Today's youths, like their forebears in the civil rights movement, are turning to strategic protest to challenge the status quo, including fighting to end "Stand your ground" laws, Dani McClain writes at Colorlines.
Since July 16 — three days after the George Zimmerman verdict was announced — [Curtis] Hierro and between a dozen and 60 other Dream Defenders had camped out in Gov. Rick Scott's office, demanding a special legislative session and the consideration of Trayvon's Law, a bill crafted in collaboration with state legislators and the NAACP. The young Floridians are using the direct action tactics its founders honed in a previous takeover of the statehouse and in a march they organized after Zimmerman killed Trayvon Martin in an effort to turn this post-verdict moment into a movement.
In doing so, they joined others around the country who are turning to civil disobedience and strategic protest as a way to force change, or at least create the conditions for a new conversation about issues ranging from racial profiling to the death penalty, workers' rights, long term solitary confinement and immigration policy. A spirit similar to the one that motivated 250,000 people to converge on Washington, D.C. 50 years ago this month is moving today. And much of that spirit is being harnessed and directed by millennials.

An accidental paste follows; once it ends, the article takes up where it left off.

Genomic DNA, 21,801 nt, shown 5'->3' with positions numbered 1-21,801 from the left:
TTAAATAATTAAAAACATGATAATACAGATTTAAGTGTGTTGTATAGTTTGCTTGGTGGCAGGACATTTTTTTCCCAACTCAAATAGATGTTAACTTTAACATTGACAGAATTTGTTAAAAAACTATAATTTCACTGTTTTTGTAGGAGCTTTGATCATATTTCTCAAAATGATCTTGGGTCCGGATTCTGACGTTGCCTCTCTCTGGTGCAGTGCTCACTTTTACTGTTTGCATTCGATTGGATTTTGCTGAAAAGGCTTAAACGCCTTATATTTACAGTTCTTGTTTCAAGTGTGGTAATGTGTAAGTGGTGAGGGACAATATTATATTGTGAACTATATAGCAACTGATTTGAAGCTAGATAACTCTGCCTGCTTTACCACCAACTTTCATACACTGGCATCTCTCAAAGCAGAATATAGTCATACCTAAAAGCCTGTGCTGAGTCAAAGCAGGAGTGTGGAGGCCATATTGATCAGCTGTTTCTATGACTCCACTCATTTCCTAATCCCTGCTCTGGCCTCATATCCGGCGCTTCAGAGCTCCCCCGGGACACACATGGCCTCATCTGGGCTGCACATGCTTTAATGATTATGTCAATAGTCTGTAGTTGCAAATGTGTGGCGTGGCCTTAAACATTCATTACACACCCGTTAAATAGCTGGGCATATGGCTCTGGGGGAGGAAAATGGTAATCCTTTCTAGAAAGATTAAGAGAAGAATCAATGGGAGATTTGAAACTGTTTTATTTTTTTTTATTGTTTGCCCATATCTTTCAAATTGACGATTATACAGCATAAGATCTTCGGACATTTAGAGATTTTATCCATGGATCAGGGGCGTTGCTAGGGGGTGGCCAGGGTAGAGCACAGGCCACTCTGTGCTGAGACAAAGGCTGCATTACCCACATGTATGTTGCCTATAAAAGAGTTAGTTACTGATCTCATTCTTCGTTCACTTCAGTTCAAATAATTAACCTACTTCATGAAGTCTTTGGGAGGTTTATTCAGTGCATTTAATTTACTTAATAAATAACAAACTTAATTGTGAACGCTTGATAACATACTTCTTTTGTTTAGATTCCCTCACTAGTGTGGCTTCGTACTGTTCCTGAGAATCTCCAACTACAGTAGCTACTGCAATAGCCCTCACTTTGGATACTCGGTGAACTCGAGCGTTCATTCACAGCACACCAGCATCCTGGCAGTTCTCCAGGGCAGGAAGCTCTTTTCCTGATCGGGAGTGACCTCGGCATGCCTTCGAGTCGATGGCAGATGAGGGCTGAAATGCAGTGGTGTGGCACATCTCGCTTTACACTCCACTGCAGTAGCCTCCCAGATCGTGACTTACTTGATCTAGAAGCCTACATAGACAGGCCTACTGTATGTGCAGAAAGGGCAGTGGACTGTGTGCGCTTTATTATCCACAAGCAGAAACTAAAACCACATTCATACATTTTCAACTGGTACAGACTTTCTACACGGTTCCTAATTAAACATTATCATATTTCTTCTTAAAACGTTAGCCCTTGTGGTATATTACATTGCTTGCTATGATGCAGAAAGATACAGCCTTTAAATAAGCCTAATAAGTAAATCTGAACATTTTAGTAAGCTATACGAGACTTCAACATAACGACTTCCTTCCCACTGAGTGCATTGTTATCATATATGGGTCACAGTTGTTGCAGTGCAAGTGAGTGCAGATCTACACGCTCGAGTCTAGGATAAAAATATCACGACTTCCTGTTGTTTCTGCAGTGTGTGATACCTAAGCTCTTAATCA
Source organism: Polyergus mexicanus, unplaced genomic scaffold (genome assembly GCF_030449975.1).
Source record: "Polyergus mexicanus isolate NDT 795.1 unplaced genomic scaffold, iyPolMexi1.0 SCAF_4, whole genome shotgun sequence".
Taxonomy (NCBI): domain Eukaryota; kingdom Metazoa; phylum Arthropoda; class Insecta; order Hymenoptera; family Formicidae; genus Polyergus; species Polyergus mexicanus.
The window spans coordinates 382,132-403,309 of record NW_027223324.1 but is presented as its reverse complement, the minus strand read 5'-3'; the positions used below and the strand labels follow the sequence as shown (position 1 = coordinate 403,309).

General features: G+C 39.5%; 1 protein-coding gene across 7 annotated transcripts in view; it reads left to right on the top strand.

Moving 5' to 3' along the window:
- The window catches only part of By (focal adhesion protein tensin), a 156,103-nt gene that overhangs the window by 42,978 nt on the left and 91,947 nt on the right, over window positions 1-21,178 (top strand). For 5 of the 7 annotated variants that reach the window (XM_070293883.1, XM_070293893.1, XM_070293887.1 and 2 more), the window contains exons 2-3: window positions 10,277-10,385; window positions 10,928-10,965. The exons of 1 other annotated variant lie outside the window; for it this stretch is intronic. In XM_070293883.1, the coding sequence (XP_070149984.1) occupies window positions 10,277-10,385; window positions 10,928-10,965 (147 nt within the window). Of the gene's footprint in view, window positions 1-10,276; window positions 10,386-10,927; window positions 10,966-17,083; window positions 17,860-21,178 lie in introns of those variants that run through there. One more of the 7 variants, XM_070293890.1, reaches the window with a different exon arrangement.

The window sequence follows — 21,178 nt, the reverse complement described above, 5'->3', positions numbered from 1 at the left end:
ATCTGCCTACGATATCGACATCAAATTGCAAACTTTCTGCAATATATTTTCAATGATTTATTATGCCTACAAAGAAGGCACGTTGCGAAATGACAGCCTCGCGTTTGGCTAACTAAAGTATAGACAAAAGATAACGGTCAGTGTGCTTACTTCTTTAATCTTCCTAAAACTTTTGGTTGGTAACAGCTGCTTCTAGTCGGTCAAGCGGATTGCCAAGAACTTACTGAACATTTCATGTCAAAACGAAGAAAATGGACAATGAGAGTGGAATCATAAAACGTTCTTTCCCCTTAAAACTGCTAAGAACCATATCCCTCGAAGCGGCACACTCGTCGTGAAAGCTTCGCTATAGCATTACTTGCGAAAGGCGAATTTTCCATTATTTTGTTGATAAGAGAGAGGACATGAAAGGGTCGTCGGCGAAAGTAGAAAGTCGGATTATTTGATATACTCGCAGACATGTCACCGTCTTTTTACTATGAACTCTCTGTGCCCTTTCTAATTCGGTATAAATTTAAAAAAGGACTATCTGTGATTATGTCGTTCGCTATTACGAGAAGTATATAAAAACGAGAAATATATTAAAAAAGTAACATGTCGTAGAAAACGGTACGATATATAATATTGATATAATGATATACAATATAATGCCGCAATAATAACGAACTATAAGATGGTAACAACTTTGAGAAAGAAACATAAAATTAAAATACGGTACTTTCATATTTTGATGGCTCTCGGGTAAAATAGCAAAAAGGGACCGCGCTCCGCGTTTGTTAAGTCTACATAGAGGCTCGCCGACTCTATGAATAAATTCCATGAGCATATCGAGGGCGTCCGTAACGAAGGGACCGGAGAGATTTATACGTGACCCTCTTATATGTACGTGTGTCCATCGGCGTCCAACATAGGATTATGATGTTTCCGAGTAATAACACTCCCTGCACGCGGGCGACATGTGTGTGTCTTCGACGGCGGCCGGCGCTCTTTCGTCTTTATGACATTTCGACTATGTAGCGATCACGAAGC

Young people are filling a role they've held in organizing throughout history, says Cathy Cohen, a University of Chicago political science professor and founder and director of the Black Youth Project. The students who led sit-ins at lunch counters and boarded buses to challenge segregation were part of that vanguard during the civil rights era. Today's organizers who use direct action, from the Dream Defenders to the Dream 9, are part of that legacy.
Read Dani McClain's entire piece at Colorlines.
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